The Rise of the Anglosphere

After fleeing Austria, Kalergi anticipated another world war and decided not to take any chances. Kalergi had visited the U.S. in 1925 intending to set up a branch of the Pan-European movement but had not been successful. Now he settled in New York, teaching at New York University and Columbia. This time, his activism found better soil. 

Apart from internal destruction by inter-European wars and the growth of the Soviet Union, Kalergi believed that Europe was threatened by the economic and political domination of the United States and, to a lesser degree, Great Britain. Relative to Russian expansionism—whether Tsarist or Soviet—the dependence on America and Britain was of secondary concern. After all, he still considered the U.S. part of a greater European cultural area that also included Australia, Canada, and New Zealand. But ultimately, such domination was something the United States of Europe ought to prevent. 

In the past, London had made its top foreign policy priority to prevent any power in the continent from achieving unity among its major states, which is precisely what Kalergi wanted. To prevent continuing British interference, the count used his diplomatic skills to find supporters in the UK. These attempts bore fruit: Kalergi gained the ear of Britain’s wartime prime minister Winston Churchill. Kalergi would go on to help Churchill lobby in favor of U.S. intervention in the war. Later, his advice even inspired Churchill’s speech in Zurich in 1946 about European unity and was an essential boost for the post-war European movement. 

Despite his growing Anglosphere ties, the count was always unsure if the UK should be part of Pan-Europa. Britain still had the largest colonial empire on Earth, and Kalergi believed that Britain’s natural role was to be the leader of an Indo-Pacific federation that grew out of this body—a concept popular among a number of British thinkers at the time, such as Lord Milner. Even if Britain lost its empire, it would still have much stronger ties with the U.S. than with continental Europe. For Kalergi, the natural role of the UK seemed to be fixed outside Europe, but as a neighbor close to Europe—an entente that should be sustained from both sides.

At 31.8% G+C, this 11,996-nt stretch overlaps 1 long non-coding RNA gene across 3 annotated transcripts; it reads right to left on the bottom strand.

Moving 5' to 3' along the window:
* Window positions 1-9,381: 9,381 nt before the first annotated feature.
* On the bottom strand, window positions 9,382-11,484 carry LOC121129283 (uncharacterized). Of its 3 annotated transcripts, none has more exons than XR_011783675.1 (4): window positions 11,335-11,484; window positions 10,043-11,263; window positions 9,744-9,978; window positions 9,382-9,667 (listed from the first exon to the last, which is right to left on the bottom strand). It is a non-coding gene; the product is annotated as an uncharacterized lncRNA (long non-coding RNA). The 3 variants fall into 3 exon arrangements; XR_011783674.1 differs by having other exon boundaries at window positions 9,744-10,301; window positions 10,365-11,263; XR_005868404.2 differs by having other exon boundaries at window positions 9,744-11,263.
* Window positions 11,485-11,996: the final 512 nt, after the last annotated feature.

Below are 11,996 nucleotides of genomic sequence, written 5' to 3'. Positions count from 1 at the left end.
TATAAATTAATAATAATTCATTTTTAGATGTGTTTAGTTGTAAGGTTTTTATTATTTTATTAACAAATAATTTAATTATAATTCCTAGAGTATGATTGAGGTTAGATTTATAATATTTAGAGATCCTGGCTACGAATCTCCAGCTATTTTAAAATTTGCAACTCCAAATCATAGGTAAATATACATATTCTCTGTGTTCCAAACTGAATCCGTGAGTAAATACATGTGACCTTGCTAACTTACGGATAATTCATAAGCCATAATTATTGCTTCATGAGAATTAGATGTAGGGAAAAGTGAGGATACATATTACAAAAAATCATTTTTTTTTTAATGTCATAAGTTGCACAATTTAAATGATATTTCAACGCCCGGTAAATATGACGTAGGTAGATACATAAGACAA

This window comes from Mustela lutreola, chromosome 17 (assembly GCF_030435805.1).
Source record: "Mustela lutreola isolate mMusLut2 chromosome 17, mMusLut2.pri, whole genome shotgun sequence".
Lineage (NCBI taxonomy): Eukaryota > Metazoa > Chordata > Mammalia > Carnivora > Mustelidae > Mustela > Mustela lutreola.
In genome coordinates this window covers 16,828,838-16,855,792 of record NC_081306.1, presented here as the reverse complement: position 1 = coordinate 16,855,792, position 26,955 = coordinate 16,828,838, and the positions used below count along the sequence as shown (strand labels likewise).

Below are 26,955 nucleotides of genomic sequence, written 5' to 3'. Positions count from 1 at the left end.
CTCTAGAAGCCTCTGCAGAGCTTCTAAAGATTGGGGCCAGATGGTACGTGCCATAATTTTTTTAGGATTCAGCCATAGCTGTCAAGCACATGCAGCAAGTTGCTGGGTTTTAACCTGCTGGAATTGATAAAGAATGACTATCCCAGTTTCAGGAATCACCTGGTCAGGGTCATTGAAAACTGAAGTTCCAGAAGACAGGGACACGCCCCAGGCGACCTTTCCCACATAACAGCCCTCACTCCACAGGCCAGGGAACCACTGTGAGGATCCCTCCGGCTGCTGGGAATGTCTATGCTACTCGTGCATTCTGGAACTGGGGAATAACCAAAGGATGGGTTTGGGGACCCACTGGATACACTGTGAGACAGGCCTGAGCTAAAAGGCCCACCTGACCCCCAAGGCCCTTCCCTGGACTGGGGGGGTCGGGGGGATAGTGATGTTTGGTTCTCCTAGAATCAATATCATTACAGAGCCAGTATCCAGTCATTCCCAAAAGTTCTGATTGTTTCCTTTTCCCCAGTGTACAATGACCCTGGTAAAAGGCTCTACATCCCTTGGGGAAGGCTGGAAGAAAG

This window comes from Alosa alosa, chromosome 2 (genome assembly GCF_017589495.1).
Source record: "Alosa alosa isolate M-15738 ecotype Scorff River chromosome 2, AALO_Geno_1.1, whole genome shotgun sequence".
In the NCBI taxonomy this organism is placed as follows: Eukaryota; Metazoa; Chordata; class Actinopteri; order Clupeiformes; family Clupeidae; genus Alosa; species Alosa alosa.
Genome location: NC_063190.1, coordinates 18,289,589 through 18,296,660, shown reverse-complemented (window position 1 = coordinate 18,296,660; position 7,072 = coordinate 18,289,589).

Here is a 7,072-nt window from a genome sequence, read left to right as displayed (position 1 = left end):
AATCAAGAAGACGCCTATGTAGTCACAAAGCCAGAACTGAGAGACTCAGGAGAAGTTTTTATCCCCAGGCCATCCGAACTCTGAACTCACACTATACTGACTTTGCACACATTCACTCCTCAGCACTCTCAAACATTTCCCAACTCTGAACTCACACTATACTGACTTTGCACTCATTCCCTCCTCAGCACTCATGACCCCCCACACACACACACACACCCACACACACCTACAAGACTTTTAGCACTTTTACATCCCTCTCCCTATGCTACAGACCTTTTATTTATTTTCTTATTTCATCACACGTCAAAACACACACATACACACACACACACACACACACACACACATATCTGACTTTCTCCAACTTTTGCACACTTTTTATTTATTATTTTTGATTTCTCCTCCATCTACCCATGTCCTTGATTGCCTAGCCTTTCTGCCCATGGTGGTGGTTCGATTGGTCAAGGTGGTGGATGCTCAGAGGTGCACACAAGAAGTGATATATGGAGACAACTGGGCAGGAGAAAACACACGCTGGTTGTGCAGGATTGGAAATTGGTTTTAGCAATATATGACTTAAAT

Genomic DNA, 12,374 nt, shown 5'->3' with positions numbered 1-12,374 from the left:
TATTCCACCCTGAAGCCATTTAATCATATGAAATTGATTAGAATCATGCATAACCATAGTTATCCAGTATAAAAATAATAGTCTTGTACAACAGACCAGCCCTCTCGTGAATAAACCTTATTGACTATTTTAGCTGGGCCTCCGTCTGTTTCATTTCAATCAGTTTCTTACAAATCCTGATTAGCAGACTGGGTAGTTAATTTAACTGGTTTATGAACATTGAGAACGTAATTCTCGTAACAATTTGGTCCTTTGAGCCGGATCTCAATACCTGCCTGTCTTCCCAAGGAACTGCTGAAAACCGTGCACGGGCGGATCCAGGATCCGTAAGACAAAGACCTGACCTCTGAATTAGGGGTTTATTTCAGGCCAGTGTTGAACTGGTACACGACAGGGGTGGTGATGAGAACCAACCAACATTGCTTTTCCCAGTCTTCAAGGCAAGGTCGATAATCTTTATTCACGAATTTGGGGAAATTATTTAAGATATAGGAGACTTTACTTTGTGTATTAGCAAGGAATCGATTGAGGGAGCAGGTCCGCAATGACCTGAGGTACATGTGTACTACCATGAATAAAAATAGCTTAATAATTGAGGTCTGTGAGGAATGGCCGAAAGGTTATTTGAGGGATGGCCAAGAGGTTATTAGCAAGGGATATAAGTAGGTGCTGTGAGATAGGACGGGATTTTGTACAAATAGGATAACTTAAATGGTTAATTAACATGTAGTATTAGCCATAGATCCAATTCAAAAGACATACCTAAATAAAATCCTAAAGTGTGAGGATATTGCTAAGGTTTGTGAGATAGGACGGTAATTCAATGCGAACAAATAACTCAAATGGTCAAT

The U.S., however, was a more serious concern. The Hapsburg dynasty that Kalergi’s family had served for centuries was now lost, in part a result of U.S. intervention in European affairs during World War I. In his manifesto, Kalergi hoped that both would focus on what he saw as their natural spheres of influence: “If Pan-Europa starts from the same pacific and democratic principles as Pan-America, [there] will not be in the future any rivalry between these two sister unions, but only solidarity.” 

It seems that Kalergi saw the Monroe Doctrine as a purely defensive policy for the U.S. However, even by this time, the U.S. was reaching far beyond the Pan-American sphere, directly involving itself in both Europe and Asia. As with many Europeans of the early twentieth century, Kalergi’s view of America seems to try and sweeten a bitter reality that he himself acknowledged more explicitly by 1953: “by reason of its wealth and power, the United States was in a position not only to delay the unification of Europe but, if it so wished, even to prevent it altogether.”

During the war, Hitler’s unification of Europe under his own New Order served to alienate many Americans from the possibility of European unity entirely. Kalergi believed that he had to convince U.S. politicians that a future pan-European Union was in Washington’s own long-term interest. In 1940, in a lecture given at the Council on Foreign Relations, he stated his case in more analytical terms: “technical progress makes it imperative for Europe to unite.” Thus, he explained, the U.S. had to decide if it would be under the leadership of “Fascism, Bolshevism or Democracy.” Kalergi put his networking skills to work, meeting President Franklin Delano Roosevelt on several occasions, and later convincing Harry Truman that the U.S. should support European integration. Indeed, Kalergi attributed to himself the fact that the Marshall Plan set up the Organisation for European Economic Co-operation.

After the end of the Second World War, Europe was more materially devastated and more morally broken even than the Great War. The continent was to be divided between the U.S. and Russia. The European integration process that followed was built as part of the international liberal order that would secure U.S. global influence against its new Soviet enemy. As a deal for European unity, it was closer to the Western European equivalent of the Warsaw Pact than the start of a European superpower.